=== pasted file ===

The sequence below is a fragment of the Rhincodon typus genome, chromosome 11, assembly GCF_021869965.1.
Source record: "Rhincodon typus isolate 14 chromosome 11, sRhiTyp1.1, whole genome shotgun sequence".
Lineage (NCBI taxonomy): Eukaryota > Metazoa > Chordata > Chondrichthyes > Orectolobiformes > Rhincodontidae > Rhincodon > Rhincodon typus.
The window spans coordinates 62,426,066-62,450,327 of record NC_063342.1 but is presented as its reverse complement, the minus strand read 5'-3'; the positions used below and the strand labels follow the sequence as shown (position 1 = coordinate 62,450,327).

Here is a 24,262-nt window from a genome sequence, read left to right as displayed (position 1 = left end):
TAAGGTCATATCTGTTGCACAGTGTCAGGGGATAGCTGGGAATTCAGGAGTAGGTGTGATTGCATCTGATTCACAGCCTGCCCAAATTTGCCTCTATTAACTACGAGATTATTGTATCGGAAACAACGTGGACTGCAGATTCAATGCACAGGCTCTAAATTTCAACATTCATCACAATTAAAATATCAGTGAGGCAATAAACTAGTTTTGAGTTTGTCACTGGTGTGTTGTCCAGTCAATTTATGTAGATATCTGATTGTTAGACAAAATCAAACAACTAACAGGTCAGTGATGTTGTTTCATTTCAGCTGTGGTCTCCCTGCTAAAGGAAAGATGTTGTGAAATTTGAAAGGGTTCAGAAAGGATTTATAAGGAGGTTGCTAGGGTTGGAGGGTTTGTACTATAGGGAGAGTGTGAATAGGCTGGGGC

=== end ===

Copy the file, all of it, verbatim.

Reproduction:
The sequence below is a fragment of the Rhincodon typus genome, chromosome 11, assembly GCF_021869965.1.
Source record: "Rhincodon typus isolate 14 chromosome 11, sRhiTyp1.1, whole genome shotgun sequence".
Lineage (NCBI taxonomy): Eukaryota > Metazoa > Chordata > Chondrichthyes > Orectolobiformes > Rhincodontidae > Rhincodon > Rhincodon typus.
The window spans coordinates 62,426,066-62,450,327 of record NC_063342.1 but is presented as its reverse complement, the minus strand read 5'-3'; the positions used below and the strand labels follow the sequence as shown (position 1 = coordinate 62,450,327).

Here is a 24,262-nt window from a genome sequence, read left to right as displayed (position 1 = left end):
TAAGGTCATATCTGTTGCACAGTGTCAGGGGATAGCTGGGAATTCAGGAGTAGGTGTGATTGCATCTGATTCACAGCCTGCCCAAATTTGCCTCTATTAACTACGAGATTATTGTATCGGAAACAACGTGGACTGCAGATTCAATGCACAGGCTCTAAATTTCAACATTCATCACAATTAAAATATCAGTGAGGCAATAAACTAGTTTTGAGTTTGTCACTGGTGTGTTGTCCAGTCAATTTATGTAGATATCTGATTGTTAGACAAAATCAAACAACTAACAGGTCAGTGATGTTGTTTCATTTCAGCTGTGGTCTCCCTGCTAAAGGAAAGATGTTGTGAAATTTGAAAGGGTTCAGAAAGGATTTATAAGGAGGTTGCTAGGGTTGGAGGGTTTGTACTATAGGGAGAGTGTGAATAGGCTGGGGC